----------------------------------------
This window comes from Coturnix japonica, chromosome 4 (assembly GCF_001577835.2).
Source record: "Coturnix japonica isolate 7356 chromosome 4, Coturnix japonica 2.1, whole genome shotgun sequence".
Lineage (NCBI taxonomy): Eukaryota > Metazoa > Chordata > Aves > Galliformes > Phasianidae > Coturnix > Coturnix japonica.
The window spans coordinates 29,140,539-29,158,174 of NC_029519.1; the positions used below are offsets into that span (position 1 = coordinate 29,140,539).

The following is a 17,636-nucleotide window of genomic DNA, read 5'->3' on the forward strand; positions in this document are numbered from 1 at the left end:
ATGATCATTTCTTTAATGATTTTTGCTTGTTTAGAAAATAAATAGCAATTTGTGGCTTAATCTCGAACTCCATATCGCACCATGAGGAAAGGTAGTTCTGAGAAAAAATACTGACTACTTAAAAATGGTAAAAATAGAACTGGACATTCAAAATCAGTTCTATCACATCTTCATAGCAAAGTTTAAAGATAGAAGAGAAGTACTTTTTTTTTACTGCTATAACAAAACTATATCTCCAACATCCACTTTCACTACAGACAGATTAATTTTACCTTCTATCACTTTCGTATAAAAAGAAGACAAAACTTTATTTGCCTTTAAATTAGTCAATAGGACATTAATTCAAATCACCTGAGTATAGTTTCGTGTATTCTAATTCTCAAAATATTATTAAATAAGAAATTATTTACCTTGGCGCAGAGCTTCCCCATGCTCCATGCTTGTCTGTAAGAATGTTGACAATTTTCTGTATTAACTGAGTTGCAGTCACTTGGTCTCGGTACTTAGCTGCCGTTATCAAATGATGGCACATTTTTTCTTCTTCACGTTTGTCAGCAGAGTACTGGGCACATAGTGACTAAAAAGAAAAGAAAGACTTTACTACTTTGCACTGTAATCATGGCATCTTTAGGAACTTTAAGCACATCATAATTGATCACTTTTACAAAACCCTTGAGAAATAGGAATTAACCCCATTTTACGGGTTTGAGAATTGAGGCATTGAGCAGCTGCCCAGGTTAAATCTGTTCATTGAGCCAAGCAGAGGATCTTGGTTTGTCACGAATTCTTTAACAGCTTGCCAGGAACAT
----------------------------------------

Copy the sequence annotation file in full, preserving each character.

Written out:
This window comes from Coturnix japonica, chromosome 4 (assembly GCF_001577835.2).
Source record: "Coturnix japonica isolate 7356 chromosome 4, Coturnix japonica 2.1, whole genome shotgun sequence".
Lineage (NCBI taxonomy): Eukaryota > Metazoa > Chordata > Aves > Galliformes > Phasianidae > Coturnix > Coturnix japonica.
The window spans coordinates 29,140,539-29,158,174 of NC_029519.1; the positions used below are offsets into that span (position 1 = coordinate 29,140,539).

The following is a 17,636-nucleotide window of genomic DNA, read 5'->3' on the forward strand; positions in this document are numbered from 1 at the left end:
ATGATCATTTCTTTAATGATTTTTGCTTGTTTAGAAAATAAATAGCAATTTGTGGCTTAATCTCGAACTCCATATCGCACCATGAGGAAAGGTAGTTCTGAGAAAAAATACTGACTACTTAAAAATGGTAAAAATAGAACTGGACATTCAAAATCAGTTCTATCACATCTTCATAGCAAAGTTTAAAGATAGAAGAGAAGTACTTTTTTTTTACTGCTATAACAAAACTATATCTCCAACATCCACTTTCACTACAGACAGATTAATTTTACCTTCTATCACTTTCGTATAAAAAGAAGACAAAACTTTATTTGCCTTTAAATTAGTCAATAGGACATTAATTCAAATCACCTGAGTATAGTTTCGTGTATTCTAATTCTCAAAATATTATTAAATAAGAAATTATTTACCTTGGCGCAGAGCTTCCCCATGCTCCATGCTTGTCTGTAAGAATGTTGACAATTTTCTGTATTAACTGAGTTGCAGTCACTTGGTCTCGGTACTTAGCTGCCGTTATCAAATGATGGCACATTTTTTCTTCTTCACGTTTGTCAGCAGAGTACTGGGCACATAGTGACTAAAAAGAAAAGAAAGACTTTACTACTTTGCACTGTAATCATGGCATCTTTAGGAACTTTAAGCACATCATAATTGATCACTTTTACAAAACCCTTGAGAAATAGGAATTAACCCCATTTTACGGGTTTGAGAATTGAGGCATTGAGCAGCTGCCCAGGTTAAATCTGTTCATTGAGCCAAGCAGAGGATCTTGGTTTGTCACGAATTCTTTAACAGCTTGCCAGGAACAT